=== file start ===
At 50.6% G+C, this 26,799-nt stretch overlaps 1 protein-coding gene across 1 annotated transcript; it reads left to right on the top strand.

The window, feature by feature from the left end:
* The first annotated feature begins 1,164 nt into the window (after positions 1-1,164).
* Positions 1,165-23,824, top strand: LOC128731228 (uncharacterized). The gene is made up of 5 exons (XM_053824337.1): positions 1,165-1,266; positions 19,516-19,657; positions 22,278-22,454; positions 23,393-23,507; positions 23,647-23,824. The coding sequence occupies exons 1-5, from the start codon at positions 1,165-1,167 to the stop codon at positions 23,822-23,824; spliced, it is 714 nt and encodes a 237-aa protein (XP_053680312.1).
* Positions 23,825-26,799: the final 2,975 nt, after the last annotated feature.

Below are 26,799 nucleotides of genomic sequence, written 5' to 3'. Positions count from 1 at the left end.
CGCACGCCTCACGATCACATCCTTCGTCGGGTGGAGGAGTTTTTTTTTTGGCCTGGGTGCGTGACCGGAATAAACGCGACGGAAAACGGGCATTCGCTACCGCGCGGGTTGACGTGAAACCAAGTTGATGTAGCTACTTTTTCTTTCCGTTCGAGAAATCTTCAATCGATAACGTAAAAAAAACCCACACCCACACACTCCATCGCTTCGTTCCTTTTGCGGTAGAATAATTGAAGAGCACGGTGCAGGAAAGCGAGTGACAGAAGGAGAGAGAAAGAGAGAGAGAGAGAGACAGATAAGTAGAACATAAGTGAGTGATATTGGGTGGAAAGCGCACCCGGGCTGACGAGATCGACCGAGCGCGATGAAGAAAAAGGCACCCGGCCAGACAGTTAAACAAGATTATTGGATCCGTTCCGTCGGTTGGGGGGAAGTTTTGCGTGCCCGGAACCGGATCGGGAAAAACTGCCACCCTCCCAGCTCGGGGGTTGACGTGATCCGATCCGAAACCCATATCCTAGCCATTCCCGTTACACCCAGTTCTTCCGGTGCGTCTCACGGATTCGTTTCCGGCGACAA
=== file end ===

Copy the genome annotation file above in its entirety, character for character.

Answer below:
At 50.6% G+C, this 26,799-nt stretch overlaps 1 protein-coding gene across 1 annotated transcript; it reads left to right on the top strand.

The window, feature by feature from the left end:
* The first annotated feature begins 1,164 nt into the window (after positions 1-1,164).
* Positions 1,165-23,824, top strand: LOC128731228 (uncharacterized). The gene is made up of 5 exons (XM_053824337.1): positions 1,165-1,266; positions 19,516-19,657; positions 22,278-22,454; positions 23,393-23,507; positions 23,647-23,824. The coding sequence occupies exons 1-5, from the start codon at positions 1,165-1,167 to the stop codon at positions 23,822-23,824; spliced, it is 714 nt and encodes a 237-aa protein (XP_053680312.1).
* Positions 23,825-26,799: the final 2,975 nt, after the last annotated feature.

Below are 26,799 nucleotides of genomic sequence, written 5' to 3'. Positions count from 1 at the left end.
CGCACGCCTCACGATCACATCCTTCGTCGGGTGGAGGAGTTTTTTTTTTGGCCTGGGTGCGTGACCGGAATAAACGCGACGGAAAACGGGCATTCGCTACCGCGCGGGTTGACGTGAAACCAAGTTGATGTAGCTACTTTTTCTTTCCGTTCGAGAAATCTTCAATCGATAACGTAAAAAAAACCCACACCCACACACTCCATCGCTTCGTTCCTTTTGCGGTAGAATAATTGAAGAGCACGGTGCAGGAAAGCGAGTGACAGAAGGAGAGAGAAAGAGAGAGAGAGAGAGACAGATAAGTAGAACATAAGTGAGTGATATTGGGTGGAAAGCGCACCCGGGCTGACGAGATCGACCGAGCGCGATGAAGAAAAAGGCACCCGGCCAGACAGTTAAACAAGATTATTGGATCCGTTCCGTCGGTTGGGGGGAAGTTTTGCGTGCCCGGAACCGGATCGGGAAAAACTGCCACCCTCCCAGCTCGGGGGTTGACGTGATCCGATCCGAAACCCATATCCTAGCCATTCCCGTTACACCCAGTTCTTCCGGTGCGTCTCACGGATTCGTTTCCGGCGACAA